Asphalt blown pilots units


Special properties may be imported to asphalt by blowing air through the topped crude fraction during the latter part of the refining process. The regular distillation process is discontinued at some point while the topped crude is still liquid. The heavy fraction is then put into a converter and air is blown through it while it is maintained at a high temperature. This process is continued until the asphalt has attained desired properties. Often, such asphalts are called oxidized asphalts. However, this is not strictly a true term because not only oxidation but also vaporization, dehydrogenation, condensation, polymerization and other reactions occur during the airblowing process.

One of the most significant properties of air-blown asphalt is that the temperature at which asphalt becomes soft is raised. This temperature is usually called the softening point of asphalt. Even at this temperature asphalt still retains its waterproofness and durability. However, there is some reduction in -ductility as compared with asphalt cement for paving purposes.

Blown asphalts are used for a wide variety of industrial and specialty purposes. Just a few of these are: a variety of roofing applications, pipecoating enamels, undersealing asphalts to sill cavities beneath portland cement concrete pavements, and waterproof membranes for lining canals and reservoirs. In many instances blown asphalts are applied in pure form. In other cases, very fine mineral powders (fillers) are mixed with blown asphalt prior to application. Only rarely, if ever, are blown asphalts used in asphalt-aggregate mixtures for paving purposes.

Properties and Specifications

Although similar in many respects to the normal paving grades of asphalt cement previously discussed, the blowing process provides materials that soften at higher temperatures than asphalt cements. Because the higher softening point is a most important and desirable property of blown asphalts, they are usually classified in terms of the ring and ball softening point test, rather than viscosity or penetration.

While blown asphalts are graded on the basis of the softening point, there are still penetration test requirements at three temperatures 0°C, 25 °C, and 46°C (32 ° F, 77 ° F, and 115 ° F). These requirements provide a degree of control over the temperature susceptibility, or the rate of consistency change with temperature, for these materials.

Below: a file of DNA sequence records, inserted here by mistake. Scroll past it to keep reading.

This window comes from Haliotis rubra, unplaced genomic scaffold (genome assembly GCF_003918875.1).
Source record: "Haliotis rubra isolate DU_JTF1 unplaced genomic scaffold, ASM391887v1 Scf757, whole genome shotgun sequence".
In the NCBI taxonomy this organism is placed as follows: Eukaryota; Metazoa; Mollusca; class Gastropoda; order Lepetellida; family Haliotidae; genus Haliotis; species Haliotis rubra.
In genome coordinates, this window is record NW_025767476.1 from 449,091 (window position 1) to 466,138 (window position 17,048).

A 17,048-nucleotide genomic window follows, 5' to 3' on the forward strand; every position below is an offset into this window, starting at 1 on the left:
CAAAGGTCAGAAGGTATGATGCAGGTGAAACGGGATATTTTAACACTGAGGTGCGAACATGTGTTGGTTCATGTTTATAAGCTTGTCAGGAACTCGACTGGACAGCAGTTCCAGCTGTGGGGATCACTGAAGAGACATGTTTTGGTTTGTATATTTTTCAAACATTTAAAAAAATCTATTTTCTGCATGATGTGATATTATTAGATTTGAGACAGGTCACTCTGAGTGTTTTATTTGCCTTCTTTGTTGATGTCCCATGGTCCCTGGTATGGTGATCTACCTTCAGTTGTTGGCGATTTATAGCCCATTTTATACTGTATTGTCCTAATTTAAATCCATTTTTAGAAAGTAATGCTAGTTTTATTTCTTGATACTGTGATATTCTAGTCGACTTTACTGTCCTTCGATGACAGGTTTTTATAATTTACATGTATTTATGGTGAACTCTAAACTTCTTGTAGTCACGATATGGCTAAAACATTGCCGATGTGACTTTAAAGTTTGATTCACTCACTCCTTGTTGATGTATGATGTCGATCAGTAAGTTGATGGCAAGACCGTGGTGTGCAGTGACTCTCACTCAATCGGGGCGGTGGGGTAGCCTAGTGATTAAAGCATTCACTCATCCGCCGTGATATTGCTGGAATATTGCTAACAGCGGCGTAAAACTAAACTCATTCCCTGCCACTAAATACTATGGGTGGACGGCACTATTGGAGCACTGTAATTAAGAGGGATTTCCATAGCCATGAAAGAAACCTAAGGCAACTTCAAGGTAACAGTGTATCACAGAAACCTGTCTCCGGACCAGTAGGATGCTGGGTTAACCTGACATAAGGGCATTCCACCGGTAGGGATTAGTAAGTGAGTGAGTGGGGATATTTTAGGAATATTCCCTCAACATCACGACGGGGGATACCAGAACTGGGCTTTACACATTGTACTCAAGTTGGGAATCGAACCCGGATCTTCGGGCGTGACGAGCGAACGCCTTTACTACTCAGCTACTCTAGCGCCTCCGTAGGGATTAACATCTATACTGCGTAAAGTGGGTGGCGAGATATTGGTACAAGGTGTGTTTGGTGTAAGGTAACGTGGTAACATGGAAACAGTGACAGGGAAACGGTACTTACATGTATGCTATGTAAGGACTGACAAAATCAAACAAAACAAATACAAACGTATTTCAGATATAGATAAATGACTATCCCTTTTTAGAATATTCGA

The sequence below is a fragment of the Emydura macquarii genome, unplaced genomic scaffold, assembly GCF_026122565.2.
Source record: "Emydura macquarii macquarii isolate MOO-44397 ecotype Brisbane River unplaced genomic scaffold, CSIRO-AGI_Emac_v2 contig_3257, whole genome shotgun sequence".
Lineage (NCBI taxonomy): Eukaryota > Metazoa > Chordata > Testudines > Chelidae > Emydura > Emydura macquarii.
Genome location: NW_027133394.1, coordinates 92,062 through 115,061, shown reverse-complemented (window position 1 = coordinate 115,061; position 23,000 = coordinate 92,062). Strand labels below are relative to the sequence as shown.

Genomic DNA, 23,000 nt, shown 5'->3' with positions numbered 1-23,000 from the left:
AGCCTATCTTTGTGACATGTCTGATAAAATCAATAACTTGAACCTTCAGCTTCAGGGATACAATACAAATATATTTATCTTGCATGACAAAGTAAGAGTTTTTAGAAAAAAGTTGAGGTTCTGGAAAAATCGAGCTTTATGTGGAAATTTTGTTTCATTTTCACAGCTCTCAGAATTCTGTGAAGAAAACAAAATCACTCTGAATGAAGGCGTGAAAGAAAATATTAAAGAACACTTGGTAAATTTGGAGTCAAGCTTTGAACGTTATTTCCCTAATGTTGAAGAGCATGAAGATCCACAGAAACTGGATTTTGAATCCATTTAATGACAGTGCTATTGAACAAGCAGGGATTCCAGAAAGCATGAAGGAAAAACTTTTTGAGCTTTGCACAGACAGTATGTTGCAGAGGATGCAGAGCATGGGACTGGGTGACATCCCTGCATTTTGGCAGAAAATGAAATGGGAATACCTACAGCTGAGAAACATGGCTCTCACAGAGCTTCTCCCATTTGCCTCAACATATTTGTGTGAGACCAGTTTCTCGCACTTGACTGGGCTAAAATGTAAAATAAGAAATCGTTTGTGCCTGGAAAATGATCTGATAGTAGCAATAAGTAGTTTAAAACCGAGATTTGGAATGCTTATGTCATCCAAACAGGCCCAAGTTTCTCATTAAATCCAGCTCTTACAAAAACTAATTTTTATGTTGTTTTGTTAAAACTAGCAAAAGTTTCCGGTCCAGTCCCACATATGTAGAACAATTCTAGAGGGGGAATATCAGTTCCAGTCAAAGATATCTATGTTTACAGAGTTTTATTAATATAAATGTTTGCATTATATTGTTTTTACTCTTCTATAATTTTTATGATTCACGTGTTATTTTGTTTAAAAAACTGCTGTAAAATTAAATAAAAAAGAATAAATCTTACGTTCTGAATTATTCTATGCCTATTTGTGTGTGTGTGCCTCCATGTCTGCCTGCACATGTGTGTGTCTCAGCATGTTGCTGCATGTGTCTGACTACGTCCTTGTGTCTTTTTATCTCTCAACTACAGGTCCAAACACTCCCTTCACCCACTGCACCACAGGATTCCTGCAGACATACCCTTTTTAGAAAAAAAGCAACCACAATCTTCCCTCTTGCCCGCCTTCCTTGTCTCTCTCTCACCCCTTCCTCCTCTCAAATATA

Petroleum Asphalt

Specifications have been adopted by AASHTO and ASTM for specialized uses. Although blown asphalts are not normally specified by name, a blowing process is usually required to produce an asphalt that will meet specifcation requirements. Required tests for some specialized specifications are listed in Table along with the appropriate AASHTO or ASTM test method. These tests are briefly described in the following paragraphs.

Required Tests for Some Blown Asphalt Cements

Softening Point Test

The softening point test is used as the basic measurement of consistency for grading blown asphalts. Samples of asphalt loaded with steel balls are confined in brass rings suspended in a beaker of water, glycerine, or ethylene glycol at 25 mm (1 in.) above a metal plate. The liquid is then heated at a prescribed rate. As the asphalt softens, the balls and the asphalt gradually sink toward the plate. At the moment the asphalt touches the plate, the temperature of the water is determined, and this is designated as ring and ball (RB) softening point of asphalt.

Penetration Tests

The specifications indicate penetration tests be performed at:
0°C (32°F) with 200-g needle for 60 s
25°C (77°F) with 100-g needle for 5 s
46 °C (115°F) with 50-g needle for 5s

Contact information

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